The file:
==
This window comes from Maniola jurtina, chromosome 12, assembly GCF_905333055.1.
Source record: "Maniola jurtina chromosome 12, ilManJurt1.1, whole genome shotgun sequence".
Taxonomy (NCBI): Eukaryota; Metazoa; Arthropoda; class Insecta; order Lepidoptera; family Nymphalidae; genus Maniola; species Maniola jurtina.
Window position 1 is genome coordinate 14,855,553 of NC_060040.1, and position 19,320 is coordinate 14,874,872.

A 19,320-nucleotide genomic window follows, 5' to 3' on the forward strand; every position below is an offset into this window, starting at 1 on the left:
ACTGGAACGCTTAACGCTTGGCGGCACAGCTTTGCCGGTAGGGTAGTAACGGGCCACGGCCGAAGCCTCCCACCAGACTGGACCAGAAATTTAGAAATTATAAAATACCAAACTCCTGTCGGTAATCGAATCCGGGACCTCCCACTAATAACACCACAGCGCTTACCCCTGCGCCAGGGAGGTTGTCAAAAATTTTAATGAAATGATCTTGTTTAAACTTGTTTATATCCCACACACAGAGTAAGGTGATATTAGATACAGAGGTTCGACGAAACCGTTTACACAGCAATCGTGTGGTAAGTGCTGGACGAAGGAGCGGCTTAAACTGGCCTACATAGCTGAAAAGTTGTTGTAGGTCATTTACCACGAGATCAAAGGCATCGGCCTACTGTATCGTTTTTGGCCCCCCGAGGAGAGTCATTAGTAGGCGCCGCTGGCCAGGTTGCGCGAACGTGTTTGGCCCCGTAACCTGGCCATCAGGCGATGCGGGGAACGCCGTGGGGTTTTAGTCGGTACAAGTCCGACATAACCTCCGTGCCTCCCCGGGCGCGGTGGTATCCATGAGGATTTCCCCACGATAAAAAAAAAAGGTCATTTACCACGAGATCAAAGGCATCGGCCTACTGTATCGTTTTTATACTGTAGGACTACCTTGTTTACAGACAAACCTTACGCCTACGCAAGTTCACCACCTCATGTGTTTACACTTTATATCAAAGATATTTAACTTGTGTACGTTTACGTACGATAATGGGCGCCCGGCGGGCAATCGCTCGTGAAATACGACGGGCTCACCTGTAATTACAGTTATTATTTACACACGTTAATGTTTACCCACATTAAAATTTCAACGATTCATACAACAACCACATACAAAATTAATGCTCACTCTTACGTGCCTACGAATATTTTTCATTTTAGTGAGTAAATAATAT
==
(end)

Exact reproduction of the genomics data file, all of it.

This window comes from Maniola jurtina, chromosome 12, assembly GCF_905333055.1.
Source record: "Maniola jurtina chromosome 12, ilManJurt1.1, whole genome shotgun sequence".
Taxonomy (NCBI): Eukaryota; Metazoa; Arthropoda; class Insecta; order Lepidoptera; family Nymphalidae; genus Maniola; species Maniola jurtina.
Window position 1 is genome coordinate 14,855,553 of NC_060040.1, and position 19,320 is coordinate 14,874,872.

A 19,320-nucleotide genomic window follows, 5' to 3' on the forward strand; every position below is an offset into this window, starting at 1 on the left:
ACTGGAACGCTTAACGCTTGGCGGCACAGCTTTGCCGGTAGGGTAGTAACGGGCCACGGCCGAAGCCTCCCACCAGACTGGACCAGAAATTTAGAAATTATAAAATACCAAACTCCTGTCGGTAATCGAATCCGGGACCTCCCACTAATAACACCACAGCGCTTACCCCTGCGCCAGGGAGGTTGTCAAAAATTTTAATGAAATGATCTTGTTTAAACTTGTTTATATCCCACACACAGAGTAAGGTGATATTAGATACAGAGGTTCGACGAAACCGTTTACACAGCAATCGTGTGGTAAGTGCTGGACGAAGGAGCGGCTTAAACTGGCCTACATAGCTGAAAAGTTGTTGTAGGTCATTTACCACGAGATCAAAGGCATCGGCCTACTGTATCGTTTTTGGCCCCCCGAGGAGAGTCATTAGTAGGCGCCGCTGGCCAGGTTGCGCGAACGTGTTTGGCCCCGTAACCTGGCCATCAGGCGATGCGGGGAACGCCGTGGGGTTTTAGTCGGTACAAGTCCGACATAACCTCCGTGCCTCCCCGGGCGCGGTGGTATCCATGAGGATTTCCCCACGATAAAAAAAAAAGGTCATTTACCACGAGATCAAAGGCATCGGCCTACTGTATCGTTTTTATACTGTAGGACTACCTTGTTTACAGACAAACCTTACGCCTACGCAAGTTCACCACCTCATGTGTTTACACTTTATATCAAAGATATTTAACTTGTGTACGTTTACGTACGATAATGGGCGCCCGGCGGGCAATCGCTCGTGAAATACGACGGGCTCACCTGTAATTACAGTTATTATTTACACACGTTAATGTTTACCCACATTAAAATTTCAACGATTCATACAACAACCACATACAAAATTAATGCTCACTCTTACGTGCCTACGAATATTTTTCATTTTAGTGAGTAAATAATAT